Iconic Roads: Pacific Coast Highway

Text: RoadRUNNER Staff • Photography: RoadRUNNER Staff

Dream it, build it, and ride it … an unbroken road along the California coast.

The idea was conceived around 1919, but it wasn’t until 1964 that the completed highway from Leggett to San Juan Capistrano was named the Pacific Coast Highway (PCH). Widely copied on other continents, “California 1” may be the best motorcycle touring road in the world—a perfect complement to the world’s best touring motorcycle: the Honda Gold Wing.

The PCH snakes through giant redwoods from Leggett to the cliffs at Rockport before meandering south, passing Fort Bragg and Mendocino, then tracking the coast rolling south through Jenner and Bodega Bay, the setting of Hitchcock’s The Birds. A magical stretch of road follows as the highway rambles over grassy cliffs and swings around the edges of numerous ravines that slice into them—this section is often featured in auto commercials. Traffic becomes heavier as the road follows the coast through Stinson Beach toward San Francisco.

One merges with 101 to cross the Golden Gate Bridge before spearing out to the coast again through Half Moon Bay and on to Monterey. The 17-mile drive around the Monterey Peninsula offers magnificent views and passes exotic mansions before exiting via Pebble Beach and Carmel-by-the-Sea.

“Curves next 74 miles,” promises the roadside sign. This is the most evocative stretch of California 1 as it sweeps over the cliffs around Big Sur and Morro Bay. The road winds inland through woodland groves before hurtling back to the ocean, bursting from the trees to yet another panorama of grassy knolls and turquoise ocean.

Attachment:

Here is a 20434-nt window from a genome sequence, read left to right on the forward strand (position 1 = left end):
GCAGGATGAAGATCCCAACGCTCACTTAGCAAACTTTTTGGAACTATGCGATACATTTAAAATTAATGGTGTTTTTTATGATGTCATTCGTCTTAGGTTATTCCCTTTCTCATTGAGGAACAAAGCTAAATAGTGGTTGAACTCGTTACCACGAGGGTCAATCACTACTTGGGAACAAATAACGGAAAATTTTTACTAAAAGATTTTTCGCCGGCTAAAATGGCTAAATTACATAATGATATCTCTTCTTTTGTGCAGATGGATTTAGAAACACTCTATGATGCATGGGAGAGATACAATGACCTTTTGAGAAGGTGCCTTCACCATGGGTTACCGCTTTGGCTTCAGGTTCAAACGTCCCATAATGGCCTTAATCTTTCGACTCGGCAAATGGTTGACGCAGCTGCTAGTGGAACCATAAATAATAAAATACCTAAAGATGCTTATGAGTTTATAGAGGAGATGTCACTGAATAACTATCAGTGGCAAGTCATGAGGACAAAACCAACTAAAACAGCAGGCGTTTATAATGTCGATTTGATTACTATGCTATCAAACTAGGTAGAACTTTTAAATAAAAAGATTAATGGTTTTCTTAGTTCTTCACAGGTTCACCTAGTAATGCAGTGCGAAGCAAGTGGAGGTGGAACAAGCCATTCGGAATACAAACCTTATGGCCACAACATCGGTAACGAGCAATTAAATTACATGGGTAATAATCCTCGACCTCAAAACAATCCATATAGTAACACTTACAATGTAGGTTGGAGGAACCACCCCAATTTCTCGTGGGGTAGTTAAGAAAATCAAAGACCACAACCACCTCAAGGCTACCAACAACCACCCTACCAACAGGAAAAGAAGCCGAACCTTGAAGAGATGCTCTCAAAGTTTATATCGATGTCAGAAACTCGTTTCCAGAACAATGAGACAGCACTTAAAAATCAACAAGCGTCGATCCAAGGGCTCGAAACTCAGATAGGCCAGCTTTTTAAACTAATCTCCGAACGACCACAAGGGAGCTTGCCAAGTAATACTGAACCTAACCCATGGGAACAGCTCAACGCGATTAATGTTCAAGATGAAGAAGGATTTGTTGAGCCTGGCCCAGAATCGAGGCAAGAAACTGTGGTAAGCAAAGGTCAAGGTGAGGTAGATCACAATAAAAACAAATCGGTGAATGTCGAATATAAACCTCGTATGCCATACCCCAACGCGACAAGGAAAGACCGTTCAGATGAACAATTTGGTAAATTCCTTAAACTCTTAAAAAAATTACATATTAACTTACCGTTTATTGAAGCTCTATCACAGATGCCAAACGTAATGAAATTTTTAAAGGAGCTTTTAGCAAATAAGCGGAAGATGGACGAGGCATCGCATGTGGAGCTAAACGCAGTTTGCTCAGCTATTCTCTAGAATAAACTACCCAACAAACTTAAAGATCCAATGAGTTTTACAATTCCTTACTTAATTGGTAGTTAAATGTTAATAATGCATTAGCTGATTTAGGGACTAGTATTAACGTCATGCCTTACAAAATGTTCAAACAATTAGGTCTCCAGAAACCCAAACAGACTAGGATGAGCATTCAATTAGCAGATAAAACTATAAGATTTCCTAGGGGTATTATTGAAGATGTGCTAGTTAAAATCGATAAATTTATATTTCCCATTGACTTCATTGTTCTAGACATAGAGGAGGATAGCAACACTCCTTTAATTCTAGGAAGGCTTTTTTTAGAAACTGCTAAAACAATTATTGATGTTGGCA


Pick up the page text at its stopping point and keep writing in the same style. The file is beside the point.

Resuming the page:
After uniting with 101 through Santa Barbara, the PCH splits south at Oxnard, rolling past Malibu’s swanky oceanfront towers and into LA’s urban seaside, Santa Monica. Exiting the city, the highway tracks a coastline of surfing beaches to its terminus at Dana Point in San Juan Capistrano.

Best travel times are May to mid-October. The coast is sometimes foggy, so check locally for conditions.

Points of Interest

  1. Mendocino
    A historic town trapped in a time warp, Mendocino’s residents have stifled development, maintaining a sleepy seaside atmosphere. Many episodes of Murder, She Wrote were filmed here. Cruise organic food markets, artisan galleries, and used bookstores. Stay at Mendocino Hotel & Garden Suites.
  2. Mount Tamalpais State Park
    Take the Panoramic Highway exit from the PCH at Stinson Beach and follow the roller-coaster ride up to the East Peak parking lot. From here, hike to the East Peak—just a quarter-mile—and get great views over the San Francisco Bay area. There are many more hiking and mountain bike trails on “Mount Tam.”
  3. The Very Best View of the Golden Gate Bridge
    The PCH joins Highway 101 at Marin City. Take the last exit (442) from 101 before the Golden Gate Bridge and follow Conzelman Road toward Hawk Hill and the Marin Headlands. There are a couple of pullouts, and they’re usually pretty busy—but there’s always room for a Gold Wing! On a clear day the view is spectacular, but check locally for coastal fog.
  4. Big Sur
    Designated an American Scenic Byway, this stretch of Highway 1 south from the 1932 Bixby Bridge swings along the cliff tops offering dramatic views over the ocean below. Pause for a cappuccino or stop overnight to find out why Big Sur has been voted ”Best Romantic Getaway” and “Best Place to Play Hookie.”
  5. Solvang
    Twenty miles east of Lompoc is the Danish village of Solvang. Stroll the boulevards to admire the architecture, shop for authentic European goods, and taste pinot noir from nearby Paso Robles. Don’t miss one of the world’s best collections of racing motorcycles at the Solvang Motorcycle Museum.
  6. The Queen Mary
    On May 27, 1936, the Cunard steamship Queen Mary departed Southampton, England for New York on her maiden voyage. After serving as the largest (and fastest!) troopship in the Royal Navy during WWII, she was restored to cruise service in 1947. Just 20 years later, she made her final voyage to Long Beach, where she is now moored as a floating hotel.